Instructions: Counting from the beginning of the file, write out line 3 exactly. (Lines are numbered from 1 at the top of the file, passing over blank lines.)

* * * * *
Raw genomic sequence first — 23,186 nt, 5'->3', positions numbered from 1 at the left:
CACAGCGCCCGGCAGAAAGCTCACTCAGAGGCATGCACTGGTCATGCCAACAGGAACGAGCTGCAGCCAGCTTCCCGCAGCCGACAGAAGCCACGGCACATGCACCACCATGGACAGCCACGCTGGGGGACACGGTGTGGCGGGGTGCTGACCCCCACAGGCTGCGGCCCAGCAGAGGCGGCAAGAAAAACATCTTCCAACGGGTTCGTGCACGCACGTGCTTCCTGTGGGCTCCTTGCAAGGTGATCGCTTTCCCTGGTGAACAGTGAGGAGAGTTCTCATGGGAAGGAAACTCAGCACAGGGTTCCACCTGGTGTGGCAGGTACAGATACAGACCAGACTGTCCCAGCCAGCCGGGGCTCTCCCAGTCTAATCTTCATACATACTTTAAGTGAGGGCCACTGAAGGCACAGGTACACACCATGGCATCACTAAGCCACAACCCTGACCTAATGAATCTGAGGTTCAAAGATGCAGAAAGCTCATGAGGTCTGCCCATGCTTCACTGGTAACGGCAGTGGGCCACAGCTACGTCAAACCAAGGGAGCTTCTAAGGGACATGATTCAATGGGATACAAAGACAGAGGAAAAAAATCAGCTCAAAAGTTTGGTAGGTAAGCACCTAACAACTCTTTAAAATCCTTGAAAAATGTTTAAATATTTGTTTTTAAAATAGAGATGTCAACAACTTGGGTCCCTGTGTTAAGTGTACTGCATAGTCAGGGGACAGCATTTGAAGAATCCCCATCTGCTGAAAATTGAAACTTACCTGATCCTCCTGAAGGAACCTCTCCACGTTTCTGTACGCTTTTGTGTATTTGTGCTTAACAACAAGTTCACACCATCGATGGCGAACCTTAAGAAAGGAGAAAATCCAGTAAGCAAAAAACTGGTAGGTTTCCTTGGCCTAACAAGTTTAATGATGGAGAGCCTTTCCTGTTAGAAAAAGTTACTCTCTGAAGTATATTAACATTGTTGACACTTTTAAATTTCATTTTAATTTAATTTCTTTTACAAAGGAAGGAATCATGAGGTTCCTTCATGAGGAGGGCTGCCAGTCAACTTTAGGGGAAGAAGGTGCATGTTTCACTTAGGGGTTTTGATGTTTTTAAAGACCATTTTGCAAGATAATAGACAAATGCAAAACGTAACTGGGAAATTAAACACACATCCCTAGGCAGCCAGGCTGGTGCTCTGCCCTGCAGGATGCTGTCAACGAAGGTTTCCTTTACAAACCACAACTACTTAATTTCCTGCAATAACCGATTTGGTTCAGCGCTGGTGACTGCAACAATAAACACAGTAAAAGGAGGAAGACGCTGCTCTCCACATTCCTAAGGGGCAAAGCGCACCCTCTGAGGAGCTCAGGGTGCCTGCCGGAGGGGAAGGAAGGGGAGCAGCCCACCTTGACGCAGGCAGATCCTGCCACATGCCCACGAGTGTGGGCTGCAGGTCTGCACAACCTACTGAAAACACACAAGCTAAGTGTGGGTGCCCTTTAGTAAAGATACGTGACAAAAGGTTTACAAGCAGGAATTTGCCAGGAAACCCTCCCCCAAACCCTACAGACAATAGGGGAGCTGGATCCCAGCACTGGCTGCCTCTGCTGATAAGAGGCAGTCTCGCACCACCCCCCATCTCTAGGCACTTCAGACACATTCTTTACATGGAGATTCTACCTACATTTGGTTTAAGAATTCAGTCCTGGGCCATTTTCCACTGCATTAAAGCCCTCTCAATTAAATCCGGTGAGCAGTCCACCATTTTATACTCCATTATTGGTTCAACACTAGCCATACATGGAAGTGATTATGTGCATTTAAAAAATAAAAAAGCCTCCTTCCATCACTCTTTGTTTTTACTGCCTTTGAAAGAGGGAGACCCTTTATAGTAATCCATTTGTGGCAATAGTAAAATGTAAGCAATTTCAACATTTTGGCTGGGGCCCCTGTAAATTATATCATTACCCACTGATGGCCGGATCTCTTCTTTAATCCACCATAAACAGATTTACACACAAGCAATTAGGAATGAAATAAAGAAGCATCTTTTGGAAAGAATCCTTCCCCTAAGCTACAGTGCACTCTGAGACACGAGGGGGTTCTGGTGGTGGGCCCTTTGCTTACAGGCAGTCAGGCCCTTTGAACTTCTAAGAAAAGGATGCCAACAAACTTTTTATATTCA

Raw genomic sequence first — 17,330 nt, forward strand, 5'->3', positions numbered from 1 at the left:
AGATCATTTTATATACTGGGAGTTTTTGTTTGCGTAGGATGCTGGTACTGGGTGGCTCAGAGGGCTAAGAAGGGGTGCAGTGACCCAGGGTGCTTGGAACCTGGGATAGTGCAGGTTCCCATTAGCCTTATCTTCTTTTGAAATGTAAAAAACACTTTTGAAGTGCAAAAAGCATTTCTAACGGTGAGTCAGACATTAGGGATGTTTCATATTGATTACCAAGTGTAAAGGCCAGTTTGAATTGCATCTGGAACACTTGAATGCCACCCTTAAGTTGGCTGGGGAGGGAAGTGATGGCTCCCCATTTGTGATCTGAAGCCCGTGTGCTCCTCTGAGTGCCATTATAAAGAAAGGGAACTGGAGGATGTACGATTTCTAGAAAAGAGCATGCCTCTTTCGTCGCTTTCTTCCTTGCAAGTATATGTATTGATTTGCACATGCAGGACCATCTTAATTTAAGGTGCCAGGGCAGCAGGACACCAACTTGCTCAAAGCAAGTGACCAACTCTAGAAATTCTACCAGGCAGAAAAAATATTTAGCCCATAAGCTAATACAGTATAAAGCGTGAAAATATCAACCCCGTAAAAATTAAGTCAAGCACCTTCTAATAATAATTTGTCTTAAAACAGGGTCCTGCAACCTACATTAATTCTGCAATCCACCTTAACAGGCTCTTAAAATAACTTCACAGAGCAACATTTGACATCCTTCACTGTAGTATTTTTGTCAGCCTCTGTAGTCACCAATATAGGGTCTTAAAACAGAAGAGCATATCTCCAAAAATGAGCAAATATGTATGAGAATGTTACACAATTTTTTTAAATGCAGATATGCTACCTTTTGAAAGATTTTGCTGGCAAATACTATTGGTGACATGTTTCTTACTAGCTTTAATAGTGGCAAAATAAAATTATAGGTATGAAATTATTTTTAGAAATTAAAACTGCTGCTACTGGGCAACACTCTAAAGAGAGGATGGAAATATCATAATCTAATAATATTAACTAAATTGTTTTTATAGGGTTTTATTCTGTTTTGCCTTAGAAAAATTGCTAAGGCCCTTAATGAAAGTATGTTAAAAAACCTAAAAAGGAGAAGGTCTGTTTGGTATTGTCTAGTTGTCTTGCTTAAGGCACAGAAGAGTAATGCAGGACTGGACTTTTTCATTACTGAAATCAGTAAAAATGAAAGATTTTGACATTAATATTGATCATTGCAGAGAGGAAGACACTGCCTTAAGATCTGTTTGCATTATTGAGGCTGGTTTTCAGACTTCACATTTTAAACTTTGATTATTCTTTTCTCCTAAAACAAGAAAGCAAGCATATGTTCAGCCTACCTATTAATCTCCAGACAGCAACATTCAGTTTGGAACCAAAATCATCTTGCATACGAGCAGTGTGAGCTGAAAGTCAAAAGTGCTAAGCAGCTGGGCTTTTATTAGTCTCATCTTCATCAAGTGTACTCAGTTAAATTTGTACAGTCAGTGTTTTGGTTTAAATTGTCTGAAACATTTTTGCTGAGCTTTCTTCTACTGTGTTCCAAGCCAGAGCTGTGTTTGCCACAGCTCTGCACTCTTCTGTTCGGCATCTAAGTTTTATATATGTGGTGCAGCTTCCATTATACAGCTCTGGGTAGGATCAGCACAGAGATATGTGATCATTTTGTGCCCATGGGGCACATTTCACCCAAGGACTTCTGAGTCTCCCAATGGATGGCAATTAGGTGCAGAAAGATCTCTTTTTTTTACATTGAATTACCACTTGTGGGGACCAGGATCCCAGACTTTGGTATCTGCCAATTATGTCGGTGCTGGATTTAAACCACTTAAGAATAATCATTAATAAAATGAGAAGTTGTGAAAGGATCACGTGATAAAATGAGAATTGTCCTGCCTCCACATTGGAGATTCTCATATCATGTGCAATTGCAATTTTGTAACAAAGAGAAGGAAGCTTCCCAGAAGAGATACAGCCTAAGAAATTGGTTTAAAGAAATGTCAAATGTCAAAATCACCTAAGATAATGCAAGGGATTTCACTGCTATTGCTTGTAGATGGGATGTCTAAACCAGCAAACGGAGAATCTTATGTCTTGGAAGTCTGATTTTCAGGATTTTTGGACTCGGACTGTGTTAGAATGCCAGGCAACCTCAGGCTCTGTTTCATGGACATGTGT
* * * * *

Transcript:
Raw genomic sequence first — 17,330 nt, forward strand, 5'->3', positions numbered from 1 at the left: